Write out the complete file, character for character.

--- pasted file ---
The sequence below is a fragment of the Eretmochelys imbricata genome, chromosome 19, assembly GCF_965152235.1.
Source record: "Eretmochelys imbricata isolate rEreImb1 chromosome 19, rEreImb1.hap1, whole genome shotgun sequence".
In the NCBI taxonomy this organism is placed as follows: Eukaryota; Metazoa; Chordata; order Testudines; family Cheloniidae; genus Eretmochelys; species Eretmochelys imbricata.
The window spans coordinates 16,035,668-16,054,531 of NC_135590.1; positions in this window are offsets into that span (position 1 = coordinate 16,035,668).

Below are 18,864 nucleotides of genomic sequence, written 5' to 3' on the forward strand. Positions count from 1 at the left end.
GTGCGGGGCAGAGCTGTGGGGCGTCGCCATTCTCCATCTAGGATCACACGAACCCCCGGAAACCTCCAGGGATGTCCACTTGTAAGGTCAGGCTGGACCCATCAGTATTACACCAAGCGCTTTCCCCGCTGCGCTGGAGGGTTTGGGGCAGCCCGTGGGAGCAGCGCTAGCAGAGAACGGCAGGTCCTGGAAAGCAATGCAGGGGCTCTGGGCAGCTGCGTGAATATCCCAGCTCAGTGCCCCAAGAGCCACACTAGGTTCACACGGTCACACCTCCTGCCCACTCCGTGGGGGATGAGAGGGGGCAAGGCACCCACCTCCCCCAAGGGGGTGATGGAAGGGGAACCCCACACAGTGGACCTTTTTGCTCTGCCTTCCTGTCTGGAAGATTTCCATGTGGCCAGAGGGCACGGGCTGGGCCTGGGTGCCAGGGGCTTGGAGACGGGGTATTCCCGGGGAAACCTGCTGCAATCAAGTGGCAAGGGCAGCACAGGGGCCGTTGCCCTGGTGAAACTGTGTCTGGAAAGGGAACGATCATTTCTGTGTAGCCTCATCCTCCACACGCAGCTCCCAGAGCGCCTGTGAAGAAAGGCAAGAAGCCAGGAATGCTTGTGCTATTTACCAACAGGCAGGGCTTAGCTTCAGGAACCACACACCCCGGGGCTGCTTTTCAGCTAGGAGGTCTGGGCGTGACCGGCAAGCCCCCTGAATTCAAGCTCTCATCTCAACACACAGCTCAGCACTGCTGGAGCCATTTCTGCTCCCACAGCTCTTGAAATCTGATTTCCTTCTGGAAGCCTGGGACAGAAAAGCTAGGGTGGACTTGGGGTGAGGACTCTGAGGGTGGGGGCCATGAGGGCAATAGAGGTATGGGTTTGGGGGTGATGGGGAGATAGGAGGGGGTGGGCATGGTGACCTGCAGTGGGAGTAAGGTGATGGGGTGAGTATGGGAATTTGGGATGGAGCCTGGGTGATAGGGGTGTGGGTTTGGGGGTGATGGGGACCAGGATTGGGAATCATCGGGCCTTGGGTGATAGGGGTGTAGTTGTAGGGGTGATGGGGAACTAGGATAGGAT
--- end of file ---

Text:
The sequence below is a fragment of the Eretmochelys imbricata genome, chromosome 19, assembly GCF_965152235.1.
Source record: "Eretmochelys imbricata isolate rEreImb1 chromosome 19, rEreImb1.hap1, whole genome shotgun sequence".
In the NCBI taxonomy this organism is placed as follows: Eukaryota; Metazoa; Chordata; order Testudines; family Cheloniidae; genus Eretmochelys; species Eretmochelys imbricata.
The window spans coordinates 16,035,668-16,054,531 of NC_135590.1; positions in this window are offsets into that span (position 1 = coordinate 16,035,668).

Below are 18,864 nucleotides of genomic sequence, written 5' to 3' on the forward strand. Positions count from 1 at the left end.
GTGCGGGGCAGAGCTGTGGGGCGTCGCCATTCTCCATCTAGGATCACACGAACCCCCGGAAACCTCCAGGGATGTCCACTTGTAAGGTCAGGCTGGACCCATCAGTATTACACCAAGCGCTTTCCCCGCTGCGCTGGAGGGTTTGGGGCAGCCCGTGGGAGCAGCGCTAGCAGAGAACGGCAGGTCCTGGAAAGCAATGCAGGGGCTCTGGGCAGCTGCGTGAATATCCCAGCTCAGTGCCCCAAGAGCCACACTAGGTTCACACGGTCACACCTCCTGCCCACTCCGTGGGGGATGAGAGGGGGCAAGGCACCCACCTCCCCCAAGGGGGTGATGGAAGGGGAACCCCACACAGTGGACCTTTTTGCTCTGCCTTCCTGTCTGGAAGATTTCCATGTGGCCAGAGGGCACGGGCTGGGCCTGGGTGCCAGGGGCTTGGAGACGGGGTATTCCCGGGGAAACCTGCTGCAATCAAGTGGCAAGGGCAGCACAGGGGCCGTTGCCCTGGTGAAACTGTGTCTGGAAAGGGAACGATCATTTCTGTGTAGCCTCATCCTCCACACGCAGCTCCCAGAGCGCCTGTGAAGAAAGGCAAGAAGCCAGGAATGCTTGTGCTATTTACCAACAGGCAGGGCTTAGCTTCAGGAACCACACACCCCGGGGCTGCTTTTCAGCTAGGAGGTCTGGGCGTGACCGGCAAGCCCCCTGAATTCAAGCTCTCATCTCAACACACAGCTCAGCACTGCTGGAGCCATTTCTGCTCCCACAGCTCTTGAAATCTGATTTCCTTCTGGAAGCCTGGGACAGAAAAGCTAGGGTGGACTTGGGGTGAGGACTCTGAGGGTGGGGGCCATGAGGGCAATAGAGGTATGGGTTTGGGGGTGATGGGGAGATAGGAGGGGGTGGGCATGGTGACCTGCAGTGGGAGTAAGGTGATGGGGTGAGTATGGGAATTTGGGATGGAGCCTGGGTGATAGGGGTGTGGGTTTGGGGGTGATGGGGACCAGGATTGGGAATCATCGGGCCTTGGGTGATAGGGGTGTAGTTGTAGGGGTGATGGGGAACTAGGATAGGAT